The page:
Why technology is not the sole fix to beat the growing risk from hackers

A successful security-first strategy needs to combine the right technology with decision-making that factors in cyber risk and is embedded throughout the company to ensure gold-standard protection

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The pandemic may have put a brake on much economic activity, but it has proved a massive opportunity for cyber criminals. In the U.S. alone, cyber attacks jumped by over 300,000 year-on-year to almost 800,000 in 2020, with estimated losses totaling more than $4 billion.

For many organizations, the response has been to turn to technology. However, this is not a complete solution, as simply installing technology still leaves companies vulnerable to attacks and business outages. According to Michael Kiss, head of cybersecurity at Telstra Asia, a security-first, whole-company IT approach is vital for businesses to protect themselves on the cyber front. Increasingly, a comprehensive security foundation is also crucial for companies looking to make inroads into competitive markets such as Asia.

Mr. Kiss says that only when an organization takes a three-pronged approach—making cybersecurity a core and transparent part of its operation, closely integrated with strategy and business decision-making and embedded across its culture—can it hope to protect against the growing threat from hackers. Furthermore, adopting this approach allows a company to manage risk while growing, as it can be scaled as required.

“We’ve all used IT systems where security is a bit of a blocker. To be effective it must be transparent—something that just happens in the background—or people will circumvent it,” he explains. This means reducing complexity wherever feasible, while still making it impossible for users to act in ways that increase risk—by sharing passwords, for example.

“The trap too many companies fall into is to treat cybersecurity as a technology function, with technologists making all the decisions without regard to the real-world business impact. In fact, it’s a hybrid of technology and business,” he says.

This means the business must be looked at as a whole and each business decision examined as to how it will affect the overall security and risk posture of the organization. “Always looking at how doing x will affect client data or level of risk exposure, for example, is a must,” Mr. Kiss adds.

This integral approach is linked to the third attribute of a security-first IT program: to embed a culture of security throughout an organization. “This is hard,” Mr. Kiss says. “It’s important to avoid the common mistake of believing you will change the culture of an organization. Rather, it involves looking at the culture of the business and working out how to make security part of that.”

When applied together, cybersecurity will become central to the IT infrastructure of the business, its people, and the decision-making processes. Ignoring any of these three components, however, could end in disaster.

In 2014, U.S. bank JPMorgan Chase suffered a massive cyber attack, compromising the data of 76m households and 7m small businesses. Despite having spent hundreds of millions of dollars on cybersecurity, including cutting-edge technology and employing talented staff, the breach went unnoticed for two months and remains one of the largest disclosed breaches of all time.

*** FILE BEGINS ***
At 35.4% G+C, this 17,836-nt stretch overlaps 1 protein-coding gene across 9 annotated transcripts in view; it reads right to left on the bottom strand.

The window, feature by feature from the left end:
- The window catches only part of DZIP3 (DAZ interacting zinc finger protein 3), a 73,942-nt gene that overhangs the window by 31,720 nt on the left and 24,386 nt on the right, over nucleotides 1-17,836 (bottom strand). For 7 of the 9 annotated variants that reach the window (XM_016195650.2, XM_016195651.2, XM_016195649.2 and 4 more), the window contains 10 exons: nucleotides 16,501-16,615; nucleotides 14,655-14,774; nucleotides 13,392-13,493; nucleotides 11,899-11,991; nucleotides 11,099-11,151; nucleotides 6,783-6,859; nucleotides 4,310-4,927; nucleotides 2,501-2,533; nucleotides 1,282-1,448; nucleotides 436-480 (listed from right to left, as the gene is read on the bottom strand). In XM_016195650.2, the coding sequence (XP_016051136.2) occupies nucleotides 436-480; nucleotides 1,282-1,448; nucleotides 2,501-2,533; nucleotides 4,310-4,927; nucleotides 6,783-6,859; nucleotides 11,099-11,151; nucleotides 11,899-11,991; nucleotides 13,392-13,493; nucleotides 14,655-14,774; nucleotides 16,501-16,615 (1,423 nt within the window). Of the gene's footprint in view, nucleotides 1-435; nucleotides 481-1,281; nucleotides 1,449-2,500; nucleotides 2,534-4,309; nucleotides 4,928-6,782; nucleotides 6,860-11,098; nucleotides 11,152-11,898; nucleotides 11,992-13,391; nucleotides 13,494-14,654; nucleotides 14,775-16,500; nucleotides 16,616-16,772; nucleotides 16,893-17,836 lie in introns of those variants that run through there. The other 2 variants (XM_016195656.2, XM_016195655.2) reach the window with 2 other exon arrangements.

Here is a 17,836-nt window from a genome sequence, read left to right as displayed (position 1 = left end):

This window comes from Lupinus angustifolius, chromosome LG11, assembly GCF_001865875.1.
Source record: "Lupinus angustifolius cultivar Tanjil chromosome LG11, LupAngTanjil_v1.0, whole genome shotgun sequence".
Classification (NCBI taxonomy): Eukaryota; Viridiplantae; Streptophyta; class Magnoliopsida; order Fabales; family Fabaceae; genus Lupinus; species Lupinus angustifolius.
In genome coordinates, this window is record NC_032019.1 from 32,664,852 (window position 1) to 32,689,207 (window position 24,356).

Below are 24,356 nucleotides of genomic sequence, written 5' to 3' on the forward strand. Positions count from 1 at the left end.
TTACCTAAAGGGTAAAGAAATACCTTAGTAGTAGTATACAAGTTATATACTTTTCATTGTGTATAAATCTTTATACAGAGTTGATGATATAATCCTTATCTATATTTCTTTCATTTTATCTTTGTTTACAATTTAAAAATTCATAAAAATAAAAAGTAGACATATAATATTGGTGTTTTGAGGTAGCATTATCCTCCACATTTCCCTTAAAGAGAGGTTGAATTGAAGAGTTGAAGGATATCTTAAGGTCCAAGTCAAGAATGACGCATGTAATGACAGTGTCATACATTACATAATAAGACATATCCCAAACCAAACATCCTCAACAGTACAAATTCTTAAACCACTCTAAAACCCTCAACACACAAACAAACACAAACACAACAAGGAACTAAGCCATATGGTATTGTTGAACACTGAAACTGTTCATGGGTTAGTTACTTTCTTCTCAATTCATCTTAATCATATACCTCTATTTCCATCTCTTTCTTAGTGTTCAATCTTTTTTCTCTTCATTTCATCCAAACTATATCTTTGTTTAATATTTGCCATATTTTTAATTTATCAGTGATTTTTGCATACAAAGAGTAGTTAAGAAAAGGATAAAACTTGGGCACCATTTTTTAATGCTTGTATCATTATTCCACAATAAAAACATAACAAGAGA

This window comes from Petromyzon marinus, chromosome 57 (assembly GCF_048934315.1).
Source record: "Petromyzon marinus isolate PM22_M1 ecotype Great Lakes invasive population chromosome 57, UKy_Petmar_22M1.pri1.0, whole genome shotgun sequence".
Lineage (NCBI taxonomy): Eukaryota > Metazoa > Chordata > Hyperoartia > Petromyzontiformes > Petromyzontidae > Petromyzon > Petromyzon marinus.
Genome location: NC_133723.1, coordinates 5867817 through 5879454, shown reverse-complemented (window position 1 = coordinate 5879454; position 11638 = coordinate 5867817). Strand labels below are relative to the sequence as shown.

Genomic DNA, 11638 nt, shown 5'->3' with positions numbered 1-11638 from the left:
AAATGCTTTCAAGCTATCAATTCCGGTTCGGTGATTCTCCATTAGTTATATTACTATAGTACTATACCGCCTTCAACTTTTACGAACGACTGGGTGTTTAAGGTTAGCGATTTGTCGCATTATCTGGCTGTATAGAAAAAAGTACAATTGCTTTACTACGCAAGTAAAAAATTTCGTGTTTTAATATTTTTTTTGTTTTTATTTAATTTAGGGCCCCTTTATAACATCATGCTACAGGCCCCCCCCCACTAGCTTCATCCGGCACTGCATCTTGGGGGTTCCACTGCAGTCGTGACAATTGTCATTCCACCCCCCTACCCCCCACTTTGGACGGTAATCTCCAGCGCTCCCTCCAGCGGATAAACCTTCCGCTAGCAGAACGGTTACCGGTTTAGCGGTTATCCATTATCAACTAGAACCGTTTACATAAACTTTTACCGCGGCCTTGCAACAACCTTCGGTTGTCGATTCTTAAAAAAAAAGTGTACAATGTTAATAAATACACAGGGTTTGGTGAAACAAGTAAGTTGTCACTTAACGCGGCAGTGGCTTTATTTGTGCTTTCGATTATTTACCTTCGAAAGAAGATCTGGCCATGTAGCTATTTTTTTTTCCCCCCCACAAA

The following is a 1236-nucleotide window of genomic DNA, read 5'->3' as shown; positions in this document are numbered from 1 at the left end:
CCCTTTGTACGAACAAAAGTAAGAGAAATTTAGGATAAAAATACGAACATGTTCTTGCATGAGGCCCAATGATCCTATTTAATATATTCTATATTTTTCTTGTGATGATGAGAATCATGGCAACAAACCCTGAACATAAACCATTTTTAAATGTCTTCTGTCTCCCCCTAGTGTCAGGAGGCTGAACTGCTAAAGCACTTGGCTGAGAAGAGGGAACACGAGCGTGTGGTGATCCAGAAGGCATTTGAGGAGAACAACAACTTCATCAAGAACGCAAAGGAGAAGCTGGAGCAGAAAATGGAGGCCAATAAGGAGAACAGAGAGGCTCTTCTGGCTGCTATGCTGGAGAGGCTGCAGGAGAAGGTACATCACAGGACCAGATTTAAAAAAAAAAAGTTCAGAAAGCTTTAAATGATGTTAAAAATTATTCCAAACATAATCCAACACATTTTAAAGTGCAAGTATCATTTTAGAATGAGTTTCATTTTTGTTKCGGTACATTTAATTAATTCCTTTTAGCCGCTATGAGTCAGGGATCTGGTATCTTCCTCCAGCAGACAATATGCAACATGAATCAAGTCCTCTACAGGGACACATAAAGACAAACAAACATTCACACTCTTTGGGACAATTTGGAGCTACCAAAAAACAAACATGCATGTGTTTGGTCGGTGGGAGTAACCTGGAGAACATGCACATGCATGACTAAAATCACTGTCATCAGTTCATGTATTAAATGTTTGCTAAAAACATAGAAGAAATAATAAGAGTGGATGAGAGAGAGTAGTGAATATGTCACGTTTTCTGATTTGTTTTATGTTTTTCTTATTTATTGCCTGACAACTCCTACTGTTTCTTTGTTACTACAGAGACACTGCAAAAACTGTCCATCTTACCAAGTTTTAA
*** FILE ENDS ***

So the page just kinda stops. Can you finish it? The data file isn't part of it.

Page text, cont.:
Nearly a decade on, however, it appears more businesses understand the need for first-class cybersecurity. According to Telstra’s own research paper The APAC Transformation Vision: Balancing Digitalisation Ambitions with Cost Objectives, it has risen up the boardroom agenda to the extent that today it is a top priority for 39 percent of the C-suite. Regulation is part of the reason. Today, in some jurisdictions such as the Philippines, there are civil and criminal consequences for board members who fail to report cybersecurity breaches, for example.

While regulations are becoming more demanding, particularly in terms of personal accountability, they are not the only reason why boards are paying security more attention. They are starting to understand that good security means good business, particularly when cybersecurity is presented as a business case.

“A business case sets out the risks and the cost of mitigation. But even then, it can be hard to find the right numbers,” says Mr. Kiss. “One chief information officer told me recently that he knew he had security risks, but he couldn’t tell the board exactly where they were or their extent. My solution was to look at the most important revenue streams and where reputation could be damaged most and define those services, along with the infrastructure and the technology needed to protect them to meet a set standard across all its markets. He was then able to go to his board and say they had a cyber risk of $400m and needed $30m to mitigate it.”

The beauty of this approach is that when organizations get it right, cybersecurity will scale with growth. “By setting standards that work across the organization you get a consistent approach to managing risk, without silos, no matter the line of business or location. It also means that as you enter new markets, the security program can easily be extended,” he says.

In this context, cybersecurity becomes less a security strategy and more a business enablement strategy. This is a huge advantage for those operating in or wanting to enter Asia, where regulations vary hugely according to jurisdiction.

“How you treat personal data in China, for example, is completely different to Singapore,” Mr. Kiss says. “By taking an overarching view and finding the common themes across all your current and potential markets, then setting reporting standards, you will remove risk and make life much easier. And that’s why a security-first IT strategy is a must.”

This article first appeared on Wall Street Journal’s custom content